Captain Underpants may have been an integral part of my childhood, but in all honesty, Dav Pilkey is not the greatest writer I’ve come across. Unlike Andy Stanton and Roald Dahl, his writing style is rather simplistic, often resorting to the most basic of basic techniques. Nevertheless the ideas of Captain Underpants are always more incredible, and have given birth to many memorable characters. It may not be the New Testament of children’s literature, but I still keep coming back to Pilkey’s books because each story inspired greatness within me through their clever humour and uplifting resonance.
So did you all think that I would like Captain Underpants: The First Epic Movie before having seen it? Well if there’s anything that “Star Wars: The Jar Jar Menace” has taught us, it’s that we shouldn’t get our hopes too high and that life can sometimes let you down. Although when I saw all the trailers and the song by Weird Al Yankovic (who is referenced on occasion in the books), I couldn’t help but tell that it was going to be a perfect adaptation. I still avoided initial reviews for it as much as I could before it came out in the UK, so that my own perception would remain unspoiled.
July 24th, 10:45am was when Captain Underpants first launched in my area. I can confirm that I left the cinema feeling not only satisfied, but warm inside. It was very faithful to the original books, knowing how and when to reference and utilise said material to further the plot and humour. I remember the second time going to see it with a friend, and they legitimately squealed with joy when the Flip-O-Rama segment happened. It wasn’t just nostalgic, but made an impact on the nature of the story. The First Epic Movie was furthermore successful at including new content that wasn’t present in the books, most notably the way they handled the character of Mr Krupp. Before, he was merely a grumpy old principal with a distaste towards children, which he still is in this movie, but he is revealed to be more than just that. The new character, lunch lady Edith, is the catalyst for this refreshing character dynamic, as it is her who helps Mr Krupp to realise how sad of a person he really is. The animation is spectacularly inventive: while mostly being computer animated, it traverses from hand-drawn illustrations to sock puppet animation of all things, but it’s all in favour of tapping into the characters rather than being for gags. The colours and shading are also beautiful. These attributes are all rather appreciated given that the film only had a production budget of $38 million (that’s lower than The Emoji Movie).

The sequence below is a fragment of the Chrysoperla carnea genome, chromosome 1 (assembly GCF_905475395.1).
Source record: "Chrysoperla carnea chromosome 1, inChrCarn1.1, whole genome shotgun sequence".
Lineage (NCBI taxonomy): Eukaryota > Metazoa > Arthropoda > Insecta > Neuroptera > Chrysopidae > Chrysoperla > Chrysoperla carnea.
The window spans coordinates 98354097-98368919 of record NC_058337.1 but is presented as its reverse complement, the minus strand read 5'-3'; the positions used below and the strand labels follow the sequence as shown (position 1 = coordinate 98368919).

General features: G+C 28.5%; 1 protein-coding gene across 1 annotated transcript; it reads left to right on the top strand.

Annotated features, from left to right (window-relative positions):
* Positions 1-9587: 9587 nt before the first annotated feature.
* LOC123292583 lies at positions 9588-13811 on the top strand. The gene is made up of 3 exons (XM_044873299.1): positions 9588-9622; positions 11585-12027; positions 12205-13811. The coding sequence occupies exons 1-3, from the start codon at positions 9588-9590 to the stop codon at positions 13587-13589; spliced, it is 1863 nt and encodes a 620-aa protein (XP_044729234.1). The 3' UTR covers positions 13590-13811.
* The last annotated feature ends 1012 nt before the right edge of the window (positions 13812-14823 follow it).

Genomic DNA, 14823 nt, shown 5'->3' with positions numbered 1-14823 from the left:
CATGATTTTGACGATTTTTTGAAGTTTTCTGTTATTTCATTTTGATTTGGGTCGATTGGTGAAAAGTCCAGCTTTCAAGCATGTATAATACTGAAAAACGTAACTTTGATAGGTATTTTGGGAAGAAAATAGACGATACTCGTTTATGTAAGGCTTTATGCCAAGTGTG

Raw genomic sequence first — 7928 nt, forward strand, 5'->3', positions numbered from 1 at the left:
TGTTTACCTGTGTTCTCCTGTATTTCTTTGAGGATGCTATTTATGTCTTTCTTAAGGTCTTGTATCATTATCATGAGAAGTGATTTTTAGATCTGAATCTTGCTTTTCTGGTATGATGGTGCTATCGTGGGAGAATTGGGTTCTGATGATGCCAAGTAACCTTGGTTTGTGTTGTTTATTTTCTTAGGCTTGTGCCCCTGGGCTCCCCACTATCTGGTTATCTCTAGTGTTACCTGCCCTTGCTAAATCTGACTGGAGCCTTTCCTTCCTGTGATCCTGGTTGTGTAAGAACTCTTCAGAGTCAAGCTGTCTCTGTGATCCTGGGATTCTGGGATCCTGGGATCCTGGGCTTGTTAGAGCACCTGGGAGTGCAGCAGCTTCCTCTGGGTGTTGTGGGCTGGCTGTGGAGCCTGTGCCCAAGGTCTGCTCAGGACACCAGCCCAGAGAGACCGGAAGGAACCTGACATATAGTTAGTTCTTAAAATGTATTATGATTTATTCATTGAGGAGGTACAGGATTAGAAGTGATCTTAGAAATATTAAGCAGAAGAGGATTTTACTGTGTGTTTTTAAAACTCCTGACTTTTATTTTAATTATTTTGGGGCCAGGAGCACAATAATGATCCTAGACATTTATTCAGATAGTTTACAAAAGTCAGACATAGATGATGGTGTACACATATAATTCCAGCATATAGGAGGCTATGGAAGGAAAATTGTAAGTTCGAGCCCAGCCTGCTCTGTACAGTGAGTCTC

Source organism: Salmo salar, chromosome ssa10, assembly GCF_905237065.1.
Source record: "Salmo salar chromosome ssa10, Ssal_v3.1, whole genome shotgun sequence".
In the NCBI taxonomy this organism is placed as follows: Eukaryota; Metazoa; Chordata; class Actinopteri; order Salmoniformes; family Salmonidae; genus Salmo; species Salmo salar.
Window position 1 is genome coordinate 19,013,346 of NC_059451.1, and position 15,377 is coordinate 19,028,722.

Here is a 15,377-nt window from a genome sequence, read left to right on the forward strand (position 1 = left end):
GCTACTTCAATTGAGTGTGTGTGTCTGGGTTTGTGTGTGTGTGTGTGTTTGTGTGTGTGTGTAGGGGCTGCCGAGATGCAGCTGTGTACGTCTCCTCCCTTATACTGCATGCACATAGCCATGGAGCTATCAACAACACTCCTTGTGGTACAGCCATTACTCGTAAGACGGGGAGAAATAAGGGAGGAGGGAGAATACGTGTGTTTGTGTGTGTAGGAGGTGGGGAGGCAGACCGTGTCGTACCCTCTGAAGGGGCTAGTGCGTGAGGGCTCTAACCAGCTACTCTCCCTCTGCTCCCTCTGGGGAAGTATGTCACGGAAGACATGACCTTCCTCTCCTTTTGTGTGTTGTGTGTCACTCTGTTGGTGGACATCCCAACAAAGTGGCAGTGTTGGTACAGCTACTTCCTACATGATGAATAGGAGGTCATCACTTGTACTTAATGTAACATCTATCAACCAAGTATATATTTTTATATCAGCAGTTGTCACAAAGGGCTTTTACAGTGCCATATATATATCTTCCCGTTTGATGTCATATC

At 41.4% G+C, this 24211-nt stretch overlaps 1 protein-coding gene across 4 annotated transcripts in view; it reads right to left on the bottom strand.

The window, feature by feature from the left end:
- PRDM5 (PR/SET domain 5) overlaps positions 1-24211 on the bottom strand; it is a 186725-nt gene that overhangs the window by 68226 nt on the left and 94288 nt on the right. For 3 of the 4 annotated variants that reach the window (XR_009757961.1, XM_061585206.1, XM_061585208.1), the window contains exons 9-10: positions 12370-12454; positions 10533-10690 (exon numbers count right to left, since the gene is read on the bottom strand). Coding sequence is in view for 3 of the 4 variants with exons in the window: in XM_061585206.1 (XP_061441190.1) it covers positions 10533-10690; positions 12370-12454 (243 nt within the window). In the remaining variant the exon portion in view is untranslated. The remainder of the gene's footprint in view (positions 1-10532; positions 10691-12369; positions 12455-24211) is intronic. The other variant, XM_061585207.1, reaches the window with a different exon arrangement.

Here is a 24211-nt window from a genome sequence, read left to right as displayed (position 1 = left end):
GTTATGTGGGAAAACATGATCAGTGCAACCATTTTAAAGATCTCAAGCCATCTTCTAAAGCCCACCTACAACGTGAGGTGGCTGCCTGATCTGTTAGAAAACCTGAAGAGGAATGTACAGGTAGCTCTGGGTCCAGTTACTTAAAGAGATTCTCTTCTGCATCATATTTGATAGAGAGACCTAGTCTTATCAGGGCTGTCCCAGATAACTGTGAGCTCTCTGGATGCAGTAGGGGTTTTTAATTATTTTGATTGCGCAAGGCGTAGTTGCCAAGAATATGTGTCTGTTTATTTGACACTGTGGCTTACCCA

But much like every single Star Wars movie (except The Empire Strikes Back), Captain Underpants: The First Epic Movie was not completely free from being problematic. Ever since The Lorax 2012, there’s been this strange trend to cast adult actors as kid characters. In this case it’s Kevin Hart playing the iconic George Beard. Although I didn’t find it a huge problem in this movie because, being that it mostly takes place at an elementary school where much of the characters are kids, it helps to give the main kid character a more distinguishable voice, which Hart managed rather well. Harold is played by Thomas Middleditch, who I am unfamiliar with, but he too sounds much like a grown man, and it’s one of those casting choices that feels wrong at times. Ed Helms, on the upper hand, was perfect as Mr Krupp/Captain Underpants. I loathed Helms for his horrendous portrayal of the Once-Ler in The Lorax 2012, but here he demonstrates his unique capacity to transition from a borderline-psychotic school teacher into a goofy superhero. He brought the titular character off the page and into life on the big screen so incredibly. I couldn’t think of anybody better to portray him.
If there’s anything that I really think ought to have changed, it’s the way that Professor Poopypants, the main villain of the film and main villain of the fourth book, was handled. When he applies to become a science teacher at George and Harold’s elementary school, he is revealed to be in possession of an arsenal of weapons including an axe, dynamite and a chainsaw, and claims on his resumé that his former title was ‘Revenge Seeker’ and that for a long time he has been in ‘a very dark place’. He later calls Melvin, the token nerd character of the franchise, a grade A suck-up. I am aware that Captain Underpants isn’t known for being subtle so to speak, but this way of introducing a villain is the dictionary definition of overkill. He still had an interesting and relatable backstory though, even if it’s not as elaborate as his book counterpart’s.
I enjoyed Captain Underpants: The First Epic Movie very much, and it is undoubtedly my favourite movie from 2017, coming just above The LEGO Batman Movie, Baby Driver and Blade Runner 2049. Despite exceeding it’s production budget at the box office, I don’t hold out much hope that Dreamworks will plan on producing a sequel, although I do have a good idea of how they would go about it if they did. It is called the ‘first’ epic movie after all…